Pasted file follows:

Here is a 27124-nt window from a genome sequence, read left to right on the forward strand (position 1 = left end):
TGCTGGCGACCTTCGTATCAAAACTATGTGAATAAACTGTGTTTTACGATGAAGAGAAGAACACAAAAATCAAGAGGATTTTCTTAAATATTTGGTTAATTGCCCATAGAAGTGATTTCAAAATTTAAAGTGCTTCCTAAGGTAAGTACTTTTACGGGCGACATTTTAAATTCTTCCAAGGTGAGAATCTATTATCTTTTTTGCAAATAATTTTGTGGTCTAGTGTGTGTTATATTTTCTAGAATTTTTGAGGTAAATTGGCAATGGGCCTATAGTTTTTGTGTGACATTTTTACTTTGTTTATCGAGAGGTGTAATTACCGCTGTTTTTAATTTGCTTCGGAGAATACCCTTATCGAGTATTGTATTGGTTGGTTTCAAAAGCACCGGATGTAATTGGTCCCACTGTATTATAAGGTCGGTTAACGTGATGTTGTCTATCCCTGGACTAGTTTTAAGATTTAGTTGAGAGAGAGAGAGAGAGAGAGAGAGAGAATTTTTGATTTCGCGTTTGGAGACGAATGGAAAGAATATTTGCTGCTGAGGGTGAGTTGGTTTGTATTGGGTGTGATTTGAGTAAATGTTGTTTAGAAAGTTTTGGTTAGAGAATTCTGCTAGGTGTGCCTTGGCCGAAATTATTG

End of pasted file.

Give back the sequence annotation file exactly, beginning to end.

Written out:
Here is a 27124-nt window from a genome sequence, read left to right on the forward strand (position 1 = left end):
TGCTGGCGACCTTCGTATCAAAACTATGTGAATAAACTGTGTTTTACGATGAAGAGAAGAACACAAAAATCAAGAGGATTTTCTTAAATATTTGGTTAATTGCCCATAGAAGTGATTTCAAAATTTAAAGTGCTTCCTAAGGTAAGTACTTTTACGGGCGACATTTTAAATTCTTCCAAGGTGAGAATCTATTATCTTTTTTGCAAATAATTTTGTGGTCTAGTGTGTGTTATATTTTCTAGAATTTTTGAGGTAAATTGGCAATGGGCCTATAGTTTTTGTGTGACATTTTTACTTTGTTTATCGAGAGGTGTAATTACCGCTGTTTTTAATTTGCTTCGGAGAATACCCTTATCGAGTATTGTATTGGTTGGTTTCAAAAGCACCGGATGTAATTGGTCCCACTGTATTATAAGGTCGGTTAACGTGATGTTGTCTATCCCTGGACTAGTTTTAAGATTTAGTTGAGAGAGAGAGAGAGAGAGAGAGAGAGAATTTTTGATTTCGCGTTTGGAGACGAATGGAAAGAATATTTGCTGCTGAGGGTGAGTTGGTTTGTATTGGGTGTGATTTGAGTAAATGTTGTTTAGAAAGTTTTGGTTAGAGAATTCTGCTAGGTGTGCCTTGGCCGAAATTATTG